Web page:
Trivia Question: Who designed the Gatun Locks of the Panama Canal, was the first commander of the 1st Infantry Division "The Big Red One," and was the first commander of the US Chemical Warfare Service in World War I?
Answer: Major General William Luther Sibert, the "Hero of Panama" and "Father of the Chemical Warfare Service."
To learn how MG Sibert accomplished all that, and got relieved of command along the way, download and listen to CBRNPro.net's inaugural podcast today!
Here we go again...back to the future. Is the Vienna agreement any different from the deal struck in Paris in 2004? In our latest post CBRNPro.net examines the Vienna deal with Iran, the National Council for Resistance in Iran, and why this is really all about containment and delaying the inevitable.
The massive scale of chemical warfare on the Western Front between March 21, 1918 and the armistice is a period most history of the war skips over. Yet this period was marked by tactical innovation, more than at any point in the war. This innovation was concurrent with the height of American involvement: Belleau Wood, Cantigny, St. Miheal, and the Meuse-Argonne battles all occurred in this period. While the Americans struggled with everything, from battlefield effectiveness to logistics, the AEF reflects changes going on in the French and British Armies as well.
Many have noted the importance of artillery to these new innovations, and some suggest this period was the harbinger of the "blitzkrieg" style of German warfare in WWII. Few have noted the important role chemical weapons played in the final months of the Great War. CBRNPro.net examines the tactical utility of chemical weapons based on this history, in our latest post in an ongoing series re-examining the history of chemical warfare.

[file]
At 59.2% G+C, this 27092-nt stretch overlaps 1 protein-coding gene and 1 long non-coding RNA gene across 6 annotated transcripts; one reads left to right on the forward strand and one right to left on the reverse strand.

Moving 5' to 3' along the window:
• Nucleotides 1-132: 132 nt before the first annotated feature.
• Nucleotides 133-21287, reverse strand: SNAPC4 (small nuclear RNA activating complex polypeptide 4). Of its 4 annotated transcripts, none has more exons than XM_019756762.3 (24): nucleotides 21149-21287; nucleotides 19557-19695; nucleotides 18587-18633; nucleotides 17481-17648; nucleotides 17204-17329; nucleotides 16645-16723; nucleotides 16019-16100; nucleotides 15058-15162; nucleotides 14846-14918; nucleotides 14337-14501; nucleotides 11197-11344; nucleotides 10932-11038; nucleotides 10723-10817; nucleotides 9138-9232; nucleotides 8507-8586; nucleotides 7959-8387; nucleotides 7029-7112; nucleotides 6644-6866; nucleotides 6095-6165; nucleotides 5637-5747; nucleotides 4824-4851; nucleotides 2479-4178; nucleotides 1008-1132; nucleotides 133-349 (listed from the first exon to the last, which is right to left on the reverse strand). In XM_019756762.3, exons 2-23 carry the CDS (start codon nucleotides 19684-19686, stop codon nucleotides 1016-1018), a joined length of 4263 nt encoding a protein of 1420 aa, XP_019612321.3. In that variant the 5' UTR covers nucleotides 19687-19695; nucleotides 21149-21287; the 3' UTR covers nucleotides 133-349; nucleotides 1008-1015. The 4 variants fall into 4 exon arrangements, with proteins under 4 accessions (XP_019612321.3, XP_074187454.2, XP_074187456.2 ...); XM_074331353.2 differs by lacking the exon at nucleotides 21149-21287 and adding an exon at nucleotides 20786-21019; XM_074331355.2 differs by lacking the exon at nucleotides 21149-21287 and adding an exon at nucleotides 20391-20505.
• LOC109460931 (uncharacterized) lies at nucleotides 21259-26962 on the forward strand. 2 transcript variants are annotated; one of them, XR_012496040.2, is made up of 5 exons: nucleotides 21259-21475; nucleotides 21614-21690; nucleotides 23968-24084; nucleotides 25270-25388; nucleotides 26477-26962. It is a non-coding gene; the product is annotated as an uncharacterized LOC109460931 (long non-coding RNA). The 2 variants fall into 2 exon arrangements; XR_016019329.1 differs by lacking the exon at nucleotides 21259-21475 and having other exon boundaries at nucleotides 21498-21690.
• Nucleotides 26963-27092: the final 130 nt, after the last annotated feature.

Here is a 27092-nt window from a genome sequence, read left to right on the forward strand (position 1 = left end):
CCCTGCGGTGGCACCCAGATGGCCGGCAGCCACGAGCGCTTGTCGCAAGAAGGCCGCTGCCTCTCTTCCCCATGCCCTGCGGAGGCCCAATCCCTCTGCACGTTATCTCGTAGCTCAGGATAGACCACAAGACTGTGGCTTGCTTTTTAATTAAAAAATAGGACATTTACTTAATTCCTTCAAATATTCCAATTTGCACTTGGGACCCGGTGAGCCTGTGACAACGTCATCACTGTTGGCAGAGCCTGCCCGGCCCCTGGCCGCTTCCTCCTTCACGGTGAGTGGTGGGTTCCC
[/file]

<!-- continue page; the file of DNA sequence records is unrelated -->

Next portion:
During the German Spring Offensives of 1918, also known as the Ludendorff Offensives and Operation Michel, the Germans used chemical weapons to an extent never seen before, or since, on the battlefield. During the largest artillery bombardment, and chemical attack, in history, Mustard ran in the gutters of the French village of Armentiers "like rain." CBRNPro.net explores this tactical innovation, and what followed in the second part of its ongoing series re-examining the history of chemical warfare, and the lessons that history can teach us today.
Chemical warfare in the WWI is usually relegated to a side show in most history. That is a fundamental error. Chemical casualties in the last year of the war accounted for 30-40 percent of casualties in major operations. The final year of the war demonstrated the tactical efficiency of chemical weapons in both the offense and defense, a stark departure from chemical warfare between 1915 and 1917. Historians usually talk about the early attacks when chemical warfare was largely insignificant, but this leaves out the importance of the chemical war to the end of the war.
In the first in a multi-part series re-examining chemical warfare in the First World War, with particular emphasis on the American Experience. CBRNPro.net examines long-held myths about chemical warfare in WWI, and the propaganda that pushed them into the history books. Many of the lessons that history failed to learn, still apply today.